BUILDING TRIVIA

The Serpentine Railway, built in 1885 at Coney Island, was the first gravity roller coaster to tie the track end together and return passengers to their starting point without them needing to disembark while the car was placed on the return track. The train, with its passengers seated sideways on a wooden bench, ran atop an undulating wooden structure.

The famed London Bridge which spanned the River Thames for almost 140 years from the 1830s until 1968, now connects Arizona's Lake Havasu City's mainland and island. The bridge survived a terrorist attack in 1884 and the bombing from the Germans in both World Wars. But it could not withstand the forces of nature, as it was sinking into the Thames River's clay bottom.

The Statue of Liberty is 145 feet high and weighs 450,000 pounds, or 255 tons. The copper sheeting weighs 200,000 pounds. It was a gift from the French people to the American people as a symbol of friendship.

The Statue of Liberty's index finger is 8 feet long, and it displays a fingernail measuring 13 by 10 inches.

The Step Pyramid is the first known monumental structure made of stone anywhere in the world.

A building in which silence is enforced, like a library or school room, is referred to as a "silentium."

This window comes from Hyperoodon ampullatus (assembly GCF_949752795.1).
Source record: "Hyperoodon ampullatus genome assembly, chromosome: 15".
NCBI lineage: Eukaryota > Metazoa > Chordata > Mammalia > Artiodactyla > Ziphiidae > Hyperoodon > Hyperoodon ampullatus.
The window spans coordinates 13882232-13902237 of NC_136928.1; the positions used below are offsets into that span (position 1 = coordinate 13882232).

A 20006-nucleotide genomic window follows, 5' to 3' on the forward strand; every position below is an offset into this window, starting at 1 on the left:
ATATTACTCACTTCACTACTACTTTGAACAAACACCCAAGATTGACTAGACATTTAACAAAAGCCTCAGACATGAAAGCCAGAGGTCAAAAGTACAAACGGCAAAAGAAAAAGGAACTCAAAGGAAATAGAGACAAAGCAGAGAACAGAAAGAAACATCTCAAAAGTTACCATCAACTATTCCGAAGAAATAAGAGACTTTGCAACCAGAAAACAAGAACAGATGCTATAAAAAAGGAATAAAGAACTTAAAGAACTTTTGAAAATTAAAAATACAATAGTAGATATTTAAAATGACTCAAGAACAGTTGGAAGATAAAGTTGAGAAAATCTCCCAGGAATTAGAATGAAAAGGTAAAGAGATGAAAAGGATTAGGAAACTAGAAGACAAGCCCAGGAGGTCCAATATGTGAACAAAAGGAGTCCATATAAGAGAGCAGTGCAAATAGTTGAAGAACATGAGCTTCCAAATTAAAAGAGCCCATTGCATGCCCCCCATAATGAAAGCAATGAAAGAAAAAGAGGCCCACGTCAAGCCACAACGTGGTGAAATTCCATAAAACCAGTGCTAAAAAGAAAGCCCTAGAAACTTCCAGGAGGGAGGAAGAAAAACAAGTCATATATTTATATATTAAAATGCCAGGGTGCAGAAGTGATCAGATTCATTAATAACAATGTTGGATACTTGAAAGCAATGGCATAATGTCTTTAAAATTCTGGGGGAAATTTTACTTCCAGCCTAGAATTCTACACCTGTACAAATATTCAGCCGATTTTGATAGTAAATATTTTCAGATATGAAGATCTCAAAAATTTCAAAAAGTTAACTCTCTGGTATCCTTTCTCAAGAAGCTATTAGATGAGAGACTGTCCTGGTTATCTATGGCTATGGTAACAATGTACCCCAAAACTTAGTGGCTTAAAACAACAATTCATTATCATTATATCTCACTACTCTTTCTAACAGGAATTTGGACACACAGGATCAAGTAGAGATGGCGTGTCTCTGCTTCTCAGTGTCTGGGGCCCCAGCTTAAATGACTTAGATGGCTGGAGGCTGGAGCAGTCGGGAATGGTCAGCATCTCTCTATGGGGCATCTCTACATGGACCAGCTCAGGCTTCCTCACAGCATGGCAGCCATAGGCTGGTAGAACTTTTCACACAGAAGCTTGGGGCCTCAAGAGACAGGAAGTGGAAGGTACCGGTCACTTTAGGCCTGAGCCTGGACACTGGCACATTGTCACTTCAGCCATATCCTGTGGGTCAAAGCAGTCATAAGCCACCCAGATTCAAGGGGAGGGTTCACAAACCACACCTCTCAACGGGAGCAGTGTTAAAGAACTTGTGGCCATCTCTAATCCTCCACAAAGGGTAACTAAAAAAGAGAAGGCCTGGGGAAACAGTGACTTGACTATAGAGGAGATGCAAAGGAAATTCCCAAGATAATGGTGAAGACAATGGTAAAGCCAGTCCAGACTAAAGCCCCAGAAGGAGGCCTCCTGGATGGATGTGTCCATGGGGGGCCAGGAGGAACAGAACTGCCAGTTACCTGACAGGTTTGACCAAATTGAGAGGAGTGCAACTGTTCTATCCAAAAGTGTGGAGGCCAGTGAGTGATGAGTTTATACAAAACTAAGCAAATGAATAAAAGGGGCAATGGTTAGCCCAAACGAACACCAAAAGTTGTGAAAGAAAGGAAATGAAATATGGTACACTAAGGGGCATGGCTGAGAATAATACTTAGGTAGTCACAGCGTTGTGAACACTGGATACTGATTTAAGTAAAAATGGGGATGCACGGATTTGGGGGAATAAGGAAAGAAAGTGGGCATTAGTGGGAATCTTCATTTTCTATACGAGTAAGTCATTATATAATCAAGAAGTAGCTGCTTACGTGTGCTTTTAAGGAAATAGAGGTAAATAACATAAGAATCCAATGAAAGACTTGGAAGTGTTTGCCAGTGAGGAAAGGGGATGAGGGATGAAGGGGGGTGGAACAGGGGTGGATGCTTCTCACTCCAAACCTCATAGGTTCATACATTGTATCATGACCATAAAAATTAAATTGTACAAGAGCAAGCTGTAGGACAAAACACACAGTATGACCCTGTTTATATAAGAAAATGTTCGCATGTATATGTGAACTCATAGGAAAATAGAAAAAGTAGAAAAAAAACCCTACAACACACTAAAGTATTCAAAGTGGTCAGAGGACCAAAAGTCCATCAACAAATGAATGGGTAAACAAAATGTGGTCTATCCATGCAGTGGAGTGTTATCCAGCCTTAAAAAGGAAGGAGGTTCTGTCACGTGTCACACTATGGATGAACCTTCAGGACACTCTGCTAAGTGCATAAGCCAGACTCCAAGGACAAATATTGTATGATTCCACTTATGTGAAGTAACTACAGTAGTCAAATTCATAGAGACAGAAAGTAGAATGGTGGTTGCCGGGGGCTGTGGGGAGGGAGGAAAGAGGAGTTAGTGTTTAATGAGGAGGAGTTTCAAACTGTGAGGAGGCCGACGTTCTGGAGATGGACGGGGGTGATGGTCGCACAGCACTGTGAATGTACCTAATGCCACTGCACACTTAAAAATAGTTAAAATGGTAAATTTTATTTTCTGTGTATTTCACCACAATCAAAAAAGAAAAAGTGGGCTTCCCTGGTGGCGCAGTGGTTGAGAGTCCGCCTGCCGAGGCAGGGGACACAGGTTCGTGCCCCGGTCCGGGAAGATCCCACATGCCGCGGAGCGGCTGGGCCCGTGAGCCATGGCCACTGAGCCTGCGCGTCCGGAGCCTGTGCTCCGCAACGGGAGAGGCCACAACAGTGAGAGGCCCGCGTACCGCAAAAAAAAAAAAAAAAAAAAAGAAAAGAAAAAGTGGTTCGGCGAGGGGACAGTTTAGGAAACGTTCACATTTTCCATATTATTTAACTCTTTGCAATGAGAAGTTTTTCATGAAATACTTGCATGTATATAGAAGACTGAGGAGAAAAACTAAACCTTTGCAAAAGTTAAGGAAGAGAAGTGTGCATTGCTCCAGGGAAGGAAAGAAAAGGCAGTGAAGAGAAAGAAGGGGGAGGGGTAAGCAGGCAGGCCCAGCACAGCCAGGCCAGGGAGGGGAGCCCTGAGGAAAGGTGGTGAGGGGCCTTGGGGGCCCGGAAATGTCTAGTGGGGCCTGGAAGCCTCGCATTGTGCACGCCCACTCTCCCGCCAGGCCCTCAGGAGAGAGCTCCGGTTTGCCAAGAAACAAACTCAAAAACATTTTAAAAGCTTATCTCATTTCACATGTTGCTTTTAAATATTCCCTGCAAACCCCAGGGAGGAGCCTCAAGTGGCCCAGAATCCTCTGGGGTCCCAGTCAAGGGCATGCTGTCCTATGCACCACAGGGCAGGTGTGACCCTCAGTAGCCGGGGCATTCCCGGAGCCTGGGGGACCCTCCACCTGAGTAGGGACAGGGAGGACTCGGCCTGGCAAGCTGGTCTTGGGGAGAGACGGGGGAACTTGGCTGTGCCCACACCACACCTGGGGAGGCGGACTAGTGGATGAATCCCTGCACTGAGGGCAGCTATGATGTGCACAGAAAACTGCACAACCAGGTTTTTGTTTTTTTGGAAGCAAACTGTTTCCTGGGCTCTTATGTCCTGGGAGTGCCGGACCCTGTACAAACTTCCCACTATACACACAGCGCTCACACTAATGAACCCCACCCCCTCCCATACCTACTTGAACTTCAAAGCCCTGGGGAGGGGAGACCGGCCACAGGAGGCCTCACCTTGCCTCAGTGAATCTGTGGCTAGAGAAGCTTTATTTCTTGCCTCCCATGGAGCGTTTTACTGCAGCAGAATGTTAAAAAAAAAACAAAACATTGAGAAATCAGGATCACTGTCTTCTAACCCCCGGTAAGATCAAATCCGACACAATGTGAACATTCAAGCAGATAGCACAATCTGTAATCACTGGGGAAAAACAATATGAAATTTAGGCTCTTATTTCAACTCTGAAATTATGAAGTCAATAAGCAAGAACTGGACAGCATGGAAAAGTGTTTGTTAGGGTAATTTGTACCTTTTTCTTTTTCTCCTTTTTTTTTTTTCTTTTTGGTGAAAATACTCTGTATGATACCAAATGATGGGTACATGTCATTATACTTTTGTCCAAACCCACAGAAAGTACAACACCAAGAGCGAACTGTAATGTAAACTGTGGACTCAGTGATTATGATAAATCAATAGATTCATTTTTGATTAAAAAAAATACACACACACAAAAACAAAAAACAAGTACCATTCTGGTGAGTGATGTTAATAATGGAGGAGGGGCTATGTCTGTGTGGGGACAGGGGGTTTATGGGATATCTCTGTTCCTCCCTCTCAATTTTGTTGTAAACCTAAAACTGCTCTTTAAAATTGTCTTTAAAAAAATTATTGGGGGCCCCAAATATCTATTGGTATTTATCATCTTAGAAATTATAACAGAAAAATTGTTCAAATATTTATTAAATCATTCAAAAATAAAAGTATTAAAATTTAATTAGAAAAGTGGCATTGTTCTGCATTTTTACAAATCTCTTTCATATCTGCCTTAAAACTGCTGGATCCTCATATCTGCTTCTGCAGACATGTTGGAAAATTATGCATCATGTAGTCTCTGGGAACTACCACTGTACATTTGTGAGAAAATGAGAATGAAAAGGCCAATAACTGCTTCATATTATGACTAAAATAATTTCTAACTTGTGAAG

A huge 52-foot-high (16-meter), fiberglass pineapple icon greets visitors outside The Big Pineapple, a huge pineapple plantation and tourist attraction at Queensland, Australia.

A man-made fountain opposite the Gateway Arch in St. Louis is the world's highest geyser, at 600 feet.

The tallest artificial structure in the world is the KTHI-TV tower in North Dakota, at a height of 2,063 feet.

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The tiniest jail in North America is in Rodney, Ontario, near the southwestern Ontario city of London. Built in 1890 and now a tourist attraction, the 24.3 square metre jail had two cells.

The top of the Empire State Building was originally intended as a mooring place for dirigibles.

The Tower of London, for which construction was begun in 1078 by William the Conqueror, once housed a zoo. It also has served as an observatory, a mint, a prison, a royal palace, and (at present) the home of the Crown Jewels.

The twin towers of New York's World Trade Center contain 208 elevators.

The Golden Gate Bridge in San Francisco took 25 million man-hours to build.

Arlington National Cemetery occupies 612 acres in Virginia on the Potomac River, directly opposite Washington, D.C.

At the Monterey Bay Aquarium in California, pumps push more than 2,000 gallons of sea water a minute through jets placed to generate natural currents in the aquarium's kelp forest exhibit.

Australia's new parliament house in the nation's capital Canberra is one of the largest buildings in the southern hemisphere. The building covers nearly 15 percent of a 32-hectare site and boasts 4,500 rooms. Its floor space is approximately 250,000 square meters.

Bricks are the oldest manufactured building material still in use. Egyptians used them 7,000 years ago.

Britain's Buckingham Palace consists of 600 rooms.

Built in 1967, the world’s only flying saucer launching pad is in St. Paul, Alberta, Canada.

Built in only 16 months between 1941 and 1942, the Pentagon is only 71ft tall and yet it has 5 floors, 17.5 miles of corridors, 131 stairways, 284 restrooms, 691 drinking fountains, and 7,754 windows.

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